The federal judge overseeing the reunification of more than 2,500 migrant families separated from their children praised the Trump administration on Friday for its work tracking down parents who had been deported.
U.S. District Judge Dana Sabraw has at times lashed out at government attorneys when he felt they were moving too slowly to complete the reunifications he ordered on June 26. But with most reunifications now completed and both sides focusing on the 386 parents who were deported, Sabraw sounded thrilled.
"Both sides ... are really working collaboratively, which is absolutely essential," Sabraw said in his San Diego courtroom.
That's a big change from a week ago, when Justice lawyers argued that the American Civil Liberties Union, which is representing the plaintiffs in the lawsuit, should be responsible for tracking down hundreds of parents deported to Guatemala, Honduras and El Salvador.
Sabraw shot down that proposal, saying the government was "100 percent" responsible for finding the parents. He ordered the Trump administration to develop a comprehensive plan to do so.
On Thursday, the government submitted a six-page plan that designated administrators at the departments of Justice, State, Homeland Security, and Health and Human Services responsible for overseeing efforts to find the deported parents. The plan outlines methods each department would use, and a system to coordinate with the government of each country to help locate the parents.
That process led to the government establishing contact with all but 26 of the 386 parents who had been deported. Sabraw repeatedly lauded the government for its progress.
"That would indicate to me that the government has put in an enormous amount of work in the last seven days," Sabraw said. "Keep up the good work."
Department of Justice attorney Scott Stewart said the remaining 26 parents could be more difficult to track down, but assured the judge that the government would keep trying.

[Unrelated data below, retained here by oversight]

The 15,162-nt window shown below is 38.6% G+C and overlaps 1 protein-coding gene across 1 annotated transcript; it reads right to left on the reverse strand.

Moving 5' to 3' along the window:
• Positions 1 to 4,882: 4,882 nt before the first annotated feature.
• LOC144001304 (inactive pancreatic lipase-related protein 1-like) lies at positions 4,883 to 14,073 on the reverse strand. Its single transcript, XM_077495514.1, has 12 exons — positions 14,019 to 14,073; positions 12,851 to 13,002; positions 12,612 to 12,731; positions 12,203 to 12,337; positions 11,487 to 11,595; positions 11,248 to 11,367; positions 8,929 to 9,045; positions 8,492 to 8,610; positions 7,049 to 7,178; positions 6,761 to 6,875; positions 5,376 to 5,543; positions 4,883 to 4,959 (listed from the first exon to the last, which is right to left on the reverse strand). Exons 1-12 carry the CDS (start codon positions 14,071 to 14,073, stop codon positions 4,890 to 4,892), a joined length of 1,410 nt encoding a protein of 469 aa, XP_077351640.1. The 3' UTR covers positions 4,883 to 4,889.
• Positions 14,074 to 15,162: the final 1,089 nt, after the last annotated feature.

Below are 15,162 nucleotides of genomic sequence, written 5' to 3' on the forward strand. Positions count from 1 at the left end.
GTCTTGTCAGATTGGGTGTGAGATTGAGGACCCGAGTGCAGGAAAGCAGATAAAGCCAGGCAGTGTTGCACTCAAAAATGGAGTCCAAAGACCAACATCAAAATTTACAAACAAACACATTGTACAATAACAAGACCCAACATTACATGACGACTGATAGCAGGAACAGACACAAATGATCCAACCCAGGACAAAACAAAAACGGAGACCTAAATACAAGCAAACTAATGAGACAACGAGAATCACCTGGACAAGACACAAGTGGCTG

"We continue and will continue those efforts in formulating, and now carrying out, the plan that we proposed," Stewart said.
Under an order from Sabraw, the ACLU also set up a committee of private law firms and non-governmental organizations that will follow up with each deported parent to make sure they understand their legal options. The collective will also help track down the remaining parents.
Friday's hearing marked the latest step following the decision by President Donald Trump to implement a "zero tolerance" immigration enforcement policy that resulted in the separation of more than 2,500 children from their parents.
The policy required that most people crossing the U.S.-Mexico border illegally be charged with a criminal violation and sent to immigration detention centers or federal prisons to await deportation hearings. That prompted the government to keep them apart from their children, because a federal law and the 1997 Flores Settlement limit the detention of children to no more than 20 days.
Trump's policy was widely condemned, including by members of his own family, and the president signed an executive order June 20 ending the practice. A week later, Sabraw ruled that the practice may have violated the due process rights of the families and ordered the administration to reunite them within 30 days.
As of this week, the government has reunited 1,569 children with their parents at Immigration and Customs Enforcement facilities. Another 423 children were released from government custody because their parents agreed to place them with a sponsor living in the U.S., or because they turned 18.
Both sides are now focused on the 386 parents who were deported. The ACLU contends that parents should be allowed to return to the United States to make their case for asylum. The Justice Department has not agreed to that, saying parents will be given a choice: have their child sent to them in their home country, or waive their right to reunification to allow the child to fight for asylum in the United States.